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  1. Last 7 days
    1. Solana NFT Marketplace Development

      The huge trend of non-fungible tokens has necessitated the creation of a digital environment to facilitate their exchange. NFT marketplace platforms dedicated to launching and trading NFTs offer a beneficial experience for both makers and takers.

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    1. Potential is defined as the highest ecological status a riparian-wetland areacan attain given nopolitical, social, or economical constraints; it is oftenreferred to as the “potential natural community” (PNC)
    1. Local governments can use participatory “co-design” principles and practices to help ensure that their programs and products that use open data are designed to meet the needs of current and potential users.
    1. an umbrella term covering community planning, community architecture, social architecture, community development and community participation, all of which emphasize the involvement of local people in the social and physical development of the environment in which they live.
    1. Equity-Centered Community Design (ECCD) is a creative problem-solving framework developed by Creative Reaction Lab that supports the development of equity-centered approaches that will dismantle oppressive systems.
  2. Sep 2021
    1. Ontologies are inseparable from the communities in which they are being created and used [25].
    2. When opening up the definition of community in terms of community networks, with their broader, overlapping contexts, what is that mutual benefit? Of course, the communities making up the network focus on their own purposes, interests, and needs first. Still, through their intersecting socio-technical contexts, those purposes, interests, and needs partially connect the communities. This means that larger, overarching, common good constructs may become focal points of interest around which inter-communal joint purposes, interests, and needs can emerge, be more explicitly defined, linked more closely, and strengthened.
    3. community norms, values, goals, and ethics
    4. Community informatics (CI) is the application of information and communications technology (ICT) to enable and empower community processes [11].
    5. Communities are groups of people sharing social ties and interactions for mutual benefit—which can be a shared purpose, interest, or need—in a common space [8,9,10].
    6. This line of thinking has been solidified in the Community Informatics Declaration, which states that a just and equitable Internet provides recognition that the local is a fundamental building block of all information and communications and the “global” is a “federation of locals” [14]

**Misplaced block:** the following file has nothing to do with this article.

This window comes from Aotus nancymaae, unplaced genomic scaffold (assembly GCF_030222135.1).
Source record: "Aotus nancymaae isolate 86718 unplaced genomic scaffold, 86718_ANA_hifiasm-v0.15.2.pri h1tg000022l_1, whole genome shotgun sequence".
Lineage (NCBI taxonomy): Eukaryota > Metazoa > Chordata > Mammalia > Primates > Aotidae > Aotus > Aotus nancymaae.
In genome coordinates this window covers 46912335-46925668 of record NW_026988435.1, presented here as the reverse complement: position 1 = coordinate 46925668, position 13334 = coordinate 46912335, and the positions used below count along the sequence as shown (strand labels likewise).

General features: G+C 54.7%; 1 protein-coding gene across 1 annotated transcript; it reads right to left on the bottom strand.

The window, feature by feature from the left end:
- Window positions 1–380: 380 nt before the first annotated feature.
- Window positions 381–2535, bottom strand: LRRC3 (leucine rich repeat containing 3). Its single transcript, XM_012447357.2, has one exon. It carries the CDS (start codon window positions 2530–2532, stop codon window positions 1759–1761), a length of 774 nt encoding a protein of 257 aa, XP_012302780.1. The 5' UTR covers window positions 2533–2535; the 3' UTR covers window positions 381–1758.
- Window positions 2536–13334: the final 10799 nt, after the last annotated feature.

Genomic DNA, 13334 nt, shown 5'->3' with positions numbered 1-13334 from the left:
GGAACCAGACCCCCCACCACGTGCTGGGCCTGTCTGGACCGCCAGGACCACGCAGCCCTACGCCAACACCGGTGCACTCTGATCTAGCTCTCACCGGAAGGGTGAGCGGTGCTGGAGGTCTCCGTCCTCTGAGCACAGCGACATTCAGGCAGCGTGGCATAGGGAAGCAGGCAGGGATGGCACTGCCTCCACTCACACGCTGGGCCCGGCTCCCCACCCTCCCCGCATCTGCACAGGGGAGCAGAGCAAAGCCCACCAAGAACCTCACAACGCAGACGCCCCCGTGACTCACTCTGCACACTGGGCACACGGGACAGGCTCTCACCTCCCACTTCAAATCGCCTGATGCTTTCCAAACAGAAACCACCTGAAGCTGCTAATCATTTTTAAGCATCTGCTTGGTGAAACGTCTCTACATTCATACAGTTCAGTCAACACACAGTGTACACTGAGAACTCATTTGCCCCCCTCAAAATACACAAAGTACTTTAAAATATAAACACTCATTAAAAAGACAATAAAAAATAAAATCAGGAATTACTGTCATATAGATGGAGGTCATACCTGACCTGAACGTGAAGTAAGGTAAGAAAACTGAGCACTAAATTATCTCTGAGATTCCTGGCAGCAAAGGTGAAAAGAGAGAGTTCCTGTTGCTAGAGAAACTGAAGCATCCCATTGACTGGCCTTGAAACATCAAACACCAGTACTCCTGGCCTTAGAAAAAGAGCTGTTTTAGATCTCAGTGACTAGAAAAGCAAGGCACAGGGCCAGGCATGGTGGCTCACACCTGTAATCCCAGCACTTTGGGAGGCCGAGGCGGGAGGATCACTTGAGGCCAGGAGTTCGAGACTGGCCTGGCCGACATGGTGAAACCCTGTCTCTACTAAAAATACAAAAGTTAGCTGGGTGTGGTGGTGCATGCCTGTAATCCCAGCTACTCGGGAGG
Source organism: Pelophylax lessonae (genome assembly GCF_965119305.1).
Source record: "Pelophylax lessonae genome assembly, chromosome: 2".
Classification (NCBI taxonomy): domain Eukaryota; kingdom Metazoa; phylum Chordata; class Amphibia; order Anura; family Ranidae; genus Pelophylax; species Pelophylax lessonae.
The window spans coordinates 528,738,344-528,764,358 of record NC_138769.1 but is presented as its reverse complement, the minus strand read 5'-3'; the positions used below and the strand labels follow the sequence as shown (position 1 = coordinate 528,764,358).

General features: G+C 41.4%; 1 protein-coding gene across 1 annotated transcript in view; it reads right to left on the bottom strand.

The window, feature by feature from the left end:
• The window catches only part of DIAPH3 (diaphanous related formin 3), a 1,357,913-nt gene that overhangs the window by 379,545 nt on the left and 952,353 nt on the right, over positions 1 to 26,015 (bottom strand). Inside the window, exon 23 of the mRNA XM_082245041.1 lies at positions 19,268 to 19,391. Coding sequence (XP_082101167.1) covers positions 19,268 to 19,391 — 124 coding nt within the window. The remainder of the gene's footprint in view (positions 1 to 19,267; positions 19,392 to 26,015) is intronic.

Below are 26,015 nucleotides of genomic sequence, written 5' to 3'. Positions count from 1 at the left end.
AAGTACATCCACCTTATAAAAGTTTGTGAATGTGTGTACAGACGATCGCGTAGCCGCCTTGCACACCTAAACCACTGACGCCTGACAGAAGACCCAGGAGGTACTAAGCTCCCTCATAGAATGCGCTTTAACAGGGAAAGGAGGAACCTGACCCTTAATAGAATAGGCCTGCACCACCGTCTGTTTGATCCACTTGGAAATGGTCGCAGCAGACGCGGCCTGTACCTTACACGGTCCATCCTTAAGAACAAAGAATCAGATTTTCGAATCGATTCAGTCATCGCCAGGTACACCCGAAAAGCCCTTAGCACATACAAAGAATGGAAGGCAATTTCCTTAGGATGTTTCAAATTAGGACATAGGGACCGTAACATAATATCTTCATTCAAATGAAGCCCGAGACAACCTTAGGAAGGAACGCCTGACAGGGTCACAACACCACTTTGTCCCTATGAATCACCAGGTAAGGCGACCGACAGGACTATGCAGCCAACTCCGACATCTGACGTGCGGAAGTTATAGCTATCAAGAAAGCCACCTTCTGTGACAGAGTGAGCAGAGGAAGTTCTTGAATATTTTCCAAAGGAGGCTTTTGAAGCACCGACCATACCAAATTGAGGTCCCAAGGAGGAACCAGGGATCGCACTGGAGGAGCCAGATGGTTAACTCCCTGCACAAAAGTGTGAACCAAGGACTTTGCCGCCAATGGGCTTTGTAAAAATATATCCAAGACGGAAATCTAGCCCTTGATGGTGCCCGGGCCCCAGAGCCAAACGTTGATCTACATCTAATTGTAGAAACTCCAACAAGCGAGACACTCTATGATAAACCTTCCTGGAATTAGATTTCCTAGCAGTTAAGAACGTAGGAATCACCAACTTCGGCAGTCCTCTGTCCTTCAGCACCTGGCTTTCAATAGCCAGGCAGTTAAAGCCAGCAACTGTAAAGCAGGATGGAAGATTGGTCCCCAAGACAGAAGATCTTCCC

1. Building upon Sweeney and Rhinesmith’s approach, and bringing the conceptualizations of care [14,33,34], I propose the following framework:I define social practices as the acts of care performed by individuals and afforded by CTCs in order to promote self and community needs;Based on this study’s ethnography, I categorize social practices into three groups:Care work: the invisible work performed by the infomediaries, or any CTC worker, as described by Sweeney and Rhinesmith;Peer-to-peer care: individuals (CTC users) collaborating with each other so they can inform, take decisions, and strive towards their individual needs; andCommunity care: individuals (CTC users and infomediaries) acting collaboratively or individually in order to promote community wellbeing.It is important to emphasize that social practices also include other social acts that are not necessarily “care”, but given the interactions observed in the CTCs in the favelas, I chose an explicit care-focused lens as the basis of this framework in order to breakdown the social practices in a way that could help make a case for the importance of the CTCs beyond their ICT-focused roles.
    1. nd I'm usingAfrican very loosely, because Africa is complex and there are multiple African ways ofknowing.

      I find it interesting that the speaker felt the need to point this out, and I find it even more interesting that there are multiple African ways of knowing but they all come together as the greater country.

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  3. Aug 2021
    1. COGNITIVE CONSEQUENCES OF FORCED COMPLIANCE

      The title of the article immediately made me think of the world we are living in now. For example it is becoming more and more evident that the country has mixed opinions on the vaccine. The government, state agencies and other public entities are requiring proof of a vaccine to even enter the premises. Some companies are offering incentives across the country to incentivize the vaccine by offering free products and discounts. To an extent from a medical perspective you want everyone as healthy as possible, but from a freedom perspective it is on the verge of violating an individual's freedom of choice through forced compliance.

    1. (2) Dr Nicole E Basta on Twitter: “There is SO MUCH misunderstanding about what a #vaccine #mandate IS & what a vaccine mandate DOES. No one is calling for anyone to be banned. No one is calling for anyone to be forcibly vaccinated. Please, gather 'round and listen up, so you know what we’re talking about... 1/n” / Twitter. (n.d.). Retrieved August 23, 2021, from https://twitter.com/IDEpiPhD/status/1428410251884302336?s=20

    1. Second, that you see more and more laptops running things like i3 and dwm than back in 2010 -- and these tools haven't gotten any better in these ten years.

      vim tools/plugins on the other hand have gotten supremely powerful & weird & awesome.

      i actually really love this point. there's some semi-interesting things happening with Wayland desktops, some changes, but overall i think most Linux users have kind of subsisted in semi-stasis. and we don't need top down change, from our WMs, but we should be "growing-in" to our environments, getting better, and we i think the collaboration & exploration is still very sparse, few charts or maps or guides come out. the "here be dragons" edge has a lot of healthy exploration deep into it, but it's very lone territory, the charts rare & hard to understand, hard to follow. there's some radical elements of success & exploration, but there are so few enduring wayfinding systems, so little communalizing of exploration or growth.

    1. Julia Raifman. (2021, July 25). Policymakers are pointing fingers at “the unvaccinated” What if they gave them a hand instead? - Bring vax & food to workplaces, schools, homes -Fund local doctors, including pediatricians, to call patients & deliver vax—Learn from success of Indian Health Service approach [Tweet]. @JuliaRaifman. https://twitter.com/JuliaRaifman/status/1419288641885593604